Planet Golf — 10 March 2012 by Jim Street
Stricker the walking logo-man

Steve Stricker is the fifth-ranked player in the world, but as far as I can tell, he’s tops in one department – sponsor logos worn.

I needed three holes during Saturday’s telecast of the WGC-Cadillac Championship to count ‘em all.

Let’s see. There was the Foot Joy (FJ) logo emblazoned on the left collar and upper back of his shirt, and “Avis” was on the right.

Allianz dominated the right side of Stricker’sred shirt and NYSE was stitched over his heart.

Moving right along, Titleist’s logo was on the golfer’s left sleeve, but his right sleeve, for now at least, is vacant.

That’s six logos on one shirt, along with a Titleist cap,which included yet another FJ.

I didn’t see the entire field, but of the golfers I saw, Stricker had the most very visible logos, almost twice as many as anyone else. Heck, his playing partner had just one logo – the Nike Swoosh. Of course, the golfing partner was Tiger Woods, who has pocketed more millions from Nike than any other company.

Not even Rory McIlroy, the world’s No. 1 golfer, can match Stricker in logos.

Stricker is starting to look more like a race-car driver than a golfer.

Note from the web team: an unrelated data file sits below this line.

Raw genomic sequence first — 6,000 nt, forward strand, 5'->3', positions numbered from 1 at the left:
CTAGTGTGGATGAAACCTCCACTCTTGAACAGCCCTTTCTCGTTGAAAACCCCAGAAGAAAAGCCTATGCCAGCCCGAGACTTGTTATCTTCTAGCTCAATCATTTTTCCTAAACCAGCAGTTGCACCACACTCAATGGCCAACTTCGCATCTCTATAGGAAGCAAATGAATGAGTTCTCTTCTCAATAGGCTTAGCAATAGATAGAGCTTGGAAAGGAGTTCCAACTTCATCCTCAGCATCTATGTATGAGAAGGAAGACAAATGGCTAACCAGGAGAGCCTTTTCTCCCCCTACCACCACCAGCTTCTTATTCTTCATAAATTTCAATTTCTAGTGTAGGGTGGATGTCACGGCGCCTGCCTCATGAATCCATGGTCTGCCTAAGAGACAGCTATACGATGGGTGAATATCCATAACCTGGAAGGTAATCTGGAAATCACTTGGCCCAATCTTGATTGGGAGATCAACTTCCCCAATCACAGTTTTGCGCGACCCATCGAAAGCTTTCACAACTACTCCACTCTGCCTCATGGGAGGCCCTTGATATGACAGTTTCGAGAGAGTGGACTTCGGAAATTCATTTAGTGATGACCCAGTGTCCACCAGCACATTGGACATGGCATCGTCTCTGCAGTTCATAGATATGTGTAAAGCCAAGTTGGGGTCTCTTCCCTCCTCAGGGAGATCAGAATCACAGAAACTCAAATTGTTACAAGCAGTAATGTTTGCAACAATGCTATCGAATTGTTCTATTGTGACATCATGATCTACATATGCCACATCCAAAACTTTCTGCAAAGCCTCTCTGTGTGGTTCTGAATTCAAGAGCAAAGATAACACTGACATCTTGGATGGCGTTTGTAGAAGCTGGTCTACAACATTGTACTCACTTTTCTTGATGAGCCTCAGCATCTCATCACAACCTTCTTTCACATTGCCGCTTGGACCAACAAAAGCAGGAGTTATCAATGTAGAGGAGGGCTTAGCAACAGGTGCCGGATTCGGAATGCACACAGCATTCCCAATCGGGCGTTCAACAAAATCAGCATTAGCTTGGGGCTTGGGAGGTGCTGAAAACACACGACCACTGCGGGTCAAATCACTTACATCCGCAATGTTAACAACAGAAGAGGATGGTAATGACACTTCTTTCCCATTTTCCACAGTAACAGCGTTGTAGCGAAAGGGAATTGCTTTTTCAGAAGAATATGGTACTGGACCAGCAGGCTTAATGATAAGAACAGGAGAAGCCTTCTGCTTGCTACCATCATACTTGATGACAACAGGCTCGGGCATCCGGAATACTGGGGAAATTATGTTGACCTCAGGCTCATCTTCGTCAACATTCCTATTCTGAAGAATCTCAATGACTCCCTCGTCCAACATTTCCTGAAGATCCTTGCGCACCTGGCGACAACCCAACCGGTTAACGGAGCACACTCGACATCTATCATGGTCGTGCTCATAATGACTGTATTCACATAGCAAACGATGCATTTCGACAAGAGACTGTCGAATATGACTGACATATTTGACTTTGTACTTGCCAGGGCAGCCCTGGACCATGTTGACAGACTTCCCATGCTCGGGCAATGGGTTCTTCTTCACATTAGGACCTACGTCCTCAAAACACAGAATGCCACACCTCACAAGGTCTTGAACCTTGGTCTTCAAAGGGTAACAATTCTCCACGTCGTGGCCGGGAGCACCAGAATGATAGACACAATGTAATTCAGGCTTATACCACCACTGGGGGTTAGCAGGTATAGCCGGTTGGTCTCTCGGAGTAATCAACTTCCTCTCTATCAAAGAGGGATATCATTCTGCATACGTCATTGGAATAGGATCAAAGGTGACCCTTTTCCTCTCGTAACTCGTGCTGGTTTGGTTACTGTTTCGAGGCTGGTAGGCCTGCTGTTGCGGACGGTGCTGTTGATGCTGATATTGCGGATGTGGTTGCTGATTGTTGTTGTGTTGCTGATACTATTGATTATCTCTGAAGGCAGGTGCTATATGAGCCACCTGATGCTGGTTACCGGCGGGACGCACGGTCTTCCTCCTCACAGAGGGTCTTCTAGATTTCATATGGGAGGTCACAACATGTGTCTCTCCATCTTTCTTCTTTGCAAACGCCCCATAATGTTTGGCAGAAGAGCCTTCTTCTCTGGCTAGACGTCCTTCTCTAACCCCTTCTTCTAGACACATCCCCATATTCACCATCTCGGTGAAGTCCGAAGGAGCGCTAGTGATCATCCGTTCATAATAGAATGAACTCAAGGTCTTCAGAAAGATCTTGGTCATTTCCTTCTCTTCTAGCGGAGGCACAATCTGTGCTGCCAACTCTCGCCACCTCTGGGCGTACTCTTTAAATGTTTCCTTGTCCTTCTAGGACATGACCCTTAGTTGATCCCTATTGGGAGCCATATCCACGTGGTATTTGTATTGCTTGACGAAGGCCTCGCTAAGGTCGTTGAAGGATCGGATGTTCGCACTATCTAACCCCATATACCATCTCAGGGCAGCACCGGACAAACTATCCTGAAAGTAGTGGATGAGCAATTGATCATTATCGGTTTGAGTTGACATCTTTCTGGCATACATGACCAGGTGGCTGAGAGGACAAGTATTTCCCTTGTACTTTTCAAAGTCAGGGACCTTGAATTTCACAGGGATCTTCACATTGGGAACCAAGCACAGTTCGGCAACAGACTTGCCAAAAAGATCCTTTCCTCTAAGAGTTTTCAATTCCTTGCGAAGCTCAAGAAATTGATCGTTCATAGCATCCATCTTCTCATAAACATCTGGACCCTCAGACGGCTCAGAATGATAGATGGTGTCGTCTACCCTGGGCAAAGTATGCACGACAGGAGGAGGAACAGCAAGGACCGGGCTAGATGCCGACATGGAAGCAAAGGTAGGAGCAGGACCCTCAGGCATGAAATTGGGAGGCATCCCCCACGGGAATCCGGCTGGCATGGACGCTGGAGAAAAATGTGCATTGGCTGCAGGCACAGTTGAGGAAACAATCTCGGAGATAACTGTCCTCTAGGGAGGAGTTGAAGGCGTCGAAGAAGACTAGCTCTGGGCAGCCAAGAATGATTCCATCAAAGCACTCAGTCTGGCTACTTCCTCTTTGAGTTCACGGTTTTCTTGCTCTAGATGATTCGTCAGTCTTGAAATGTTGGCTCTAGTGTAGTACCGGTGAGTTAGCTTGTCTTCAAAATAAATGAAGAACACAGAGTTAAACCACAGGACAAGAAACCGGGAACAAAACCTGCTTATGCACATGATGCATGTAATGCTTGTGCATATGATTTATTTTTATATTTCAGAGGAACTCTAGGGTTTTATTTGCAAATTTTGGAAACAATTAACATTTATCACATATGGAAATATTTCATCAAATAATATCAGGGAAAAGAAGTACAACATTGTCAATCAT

It’s all well and good that Stricker has a lot of sponsors, but I sure wish the PGA would put a limit on the number of logos allowed on  any one shirt. Two is plenty.

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Jim Street

Jim’s 40-year sportswriting career started with the San Jose Mercury-News in 1970 and ended on a full-time basis on October 31, 2010 following a 10-year stint with He grew up in Dorris, Calif., several long drives from the nearest golf course. His first tee shot was a week before being inducted into the Army in 1968. Upon his return from Vietnam, where he was a war correspondent for the 9th Infantry Division, Jim took up golf semi-seriously while working for the Mercury-News and covered numerous tournaments, including the U.S. Open in 1982, when Tom Watson made the shot of his life on the 17th hole at Pebble Beach. Jim also covered several Bing Crosby Pro-Am tournaments, the women’s U.S. Open, and other golfing events in the San Francisco area. He has a 17-handicap, made his first and only hole-in-one on March 12, 2018 at Sand Point Country Club in Seattle and witnessed the first round Ken Griffey Jr. ever played – at Arizona State during Spring Training in 1990. Pebble Beach Golf Links, the Kapalua Plantation Course, Pinehurst No. 2, Spyglass Hill, Winged Foot, Torrey Pines, Medinah, Chambers Bay, North Berwick, Gleneagles and Castle Stuart in Scotland, and numerous gems in Hawaii are among the courses he has had the pleasure of playing. Hitting the ball down the middle of the fairway is not a strong part of Jim’s game, but he is known (in his own mind) as the best putter not on tour. Most of Jim’s writing career was spent covering Major League Baseball, a tenure that started with the Oakland Athletics, who won 101 games in 1971, and ended with the Seattle Mariners, who lost 101 games in 2010. Symmetry is a wonderful thing. He currently lives in Seattle and has an 8-year-old grandson, Andrew, who is the club's current junior champion at his home course (Oakmont CC) in Glendale, Calif.

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